I’ve used Henry Gitner and am really happy with them. Mixing and matching stamps is not huge problem as they are divided into smaller envelopes by value. So you’ll get 100 20centers, 100 17centers, etc. Since the PO is constantly changing postage anyway and you have to add a cent or two fairly often to existing stamps, it doesn’t seem to be that much different. I’m even using them to mail gift packages, (with rave responses).

  20. Victim says:

    There is a catch to many of these “discounted” stamps. Credit card thieves steal your credit card number and use it to purchase mass quantities of stamps at post offices. They go to the automatic machines after hours so that the likelihood of getting caught is lower. The post office began restricting the number of stamps that could be purchased at one machine to slow the fraud problem. Now the criminals max out each machine and trapline throughout a city. They then sell the stamps on ebay (what bigger audience) at a 10-30% discount. It is all free money to them, so what does it matter? The scam originally started on the West Coast by Armenians but has since spread to the East Coast since it the profit is high and the risk is low. How do I know? Unauthorized postal charges on my credit card of over 500 bucks in one day. There is no free lunch. You are buying fenced stamps no matter what they tell you. There are no “discounts” for non-collectible stamps. It is called “bulk rate” or stolen stamps.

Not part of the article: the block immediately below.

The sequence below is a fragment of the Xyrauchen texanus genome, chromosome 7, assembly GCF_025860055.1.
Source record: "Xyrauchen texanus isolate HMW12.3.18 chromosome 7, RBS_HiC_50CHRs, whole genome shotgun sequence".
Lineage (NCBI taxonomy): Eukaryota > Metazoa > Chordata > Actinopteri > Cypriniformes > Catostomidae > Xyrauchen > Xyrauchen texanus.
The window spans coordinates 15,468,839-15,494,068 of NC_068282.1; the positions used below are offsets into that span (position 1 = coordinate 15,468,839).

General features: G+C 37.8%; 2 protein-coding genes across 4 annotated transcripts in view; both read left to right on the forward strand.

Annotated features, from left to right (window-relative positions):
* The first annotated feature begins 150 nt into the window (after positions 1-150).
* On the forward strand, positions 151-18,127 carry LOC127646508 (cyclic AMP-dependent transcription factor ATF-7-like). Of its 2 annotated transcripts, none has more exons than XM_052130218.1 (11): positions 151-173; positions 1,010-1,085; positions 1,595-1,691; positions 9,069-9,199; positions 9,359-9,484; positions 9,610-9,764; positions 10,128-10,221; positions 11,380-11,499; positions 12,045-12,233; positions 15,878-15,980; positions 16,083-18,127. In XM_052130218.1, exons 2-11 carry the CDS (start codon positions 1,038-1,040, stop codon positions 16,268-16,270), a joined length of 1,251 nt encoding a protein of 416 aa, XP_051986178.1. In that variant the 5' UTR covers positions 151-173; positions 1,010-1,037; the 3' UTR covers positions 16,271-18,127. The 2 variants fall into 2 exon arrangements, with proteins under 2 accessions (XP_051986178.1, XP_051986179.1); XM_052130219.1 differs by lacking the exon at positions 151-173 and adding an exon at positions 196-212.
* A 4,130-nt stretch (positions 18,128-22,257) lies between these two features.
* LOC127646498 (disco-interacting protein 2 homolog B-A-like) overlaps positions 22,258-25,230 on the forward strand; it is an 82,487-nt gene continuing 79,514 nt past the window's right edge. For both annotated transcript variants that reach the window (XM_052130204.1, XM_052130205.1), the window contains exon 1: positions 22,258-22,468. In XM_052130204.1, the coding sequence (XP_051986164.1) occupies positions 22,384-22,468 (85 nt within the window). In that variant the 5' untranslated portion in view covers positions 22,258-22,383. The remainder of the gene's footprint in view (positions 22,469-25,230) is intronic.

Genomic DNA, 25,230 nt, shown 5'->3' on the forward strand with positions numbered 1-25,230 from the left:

• Anonymous says:

      I’m sorry that you were ripped off, Victim, but there are a LOT of stamps out there that people bought thinking they were going to be valuable one day. The USPS sold them to would-be collectors knowing that if not used, they would be almost pure profit. If you were running the Post Office, wouldn’t you encourage Stamp Collecting? Anyway, the ones that have the highest discounts anyway are the gummed ones that were sold before credit cards in the modern sense existed. I just picked up some stamps printed in 1981. Are you going to tell me that someone in 1981 got credit card scammed?

  21. Lauren Kennison says:

    I have purchase discount postage from Mr. Gitner several times. This is no ripoff. I used to do 300 auctions a week on eBay, and now do about 100, so this has benefitted me greatly. Sure it takes extra times piecing together the right amount from all of these stamps, but I figure the person receiving the envelope will enjoy looking at stamps from as far back as the 30’s (2c, 3c etc.). I still buy first class stamps and $1 stamps from the post office, then fill in the exact amount by using the discount stamps. It’s actually kind of fun making the postal workers add up all those stamps!

  22. loco44 says:

    I sent out 10-15 flat rate priority boxes a week at $11 to $16 each. I’ve had no trouble buying discount postage at 70-80% face — less sometimes on large lots. On average I can save 30% on my postage costs — easily $50/week. The time involved is very small. My customers often call to buy some stamps for themselves!

  23. Ken Jacobus says:

    I tried discount postage for awhile. You need to consider the time that it takes to apply this postage in comparison to the amount saved. Using these odd denominations and licking them is quite a bit of work. My secretary actually told me what I could do with my discount postage when I thought that it might be a good idea to use it. lol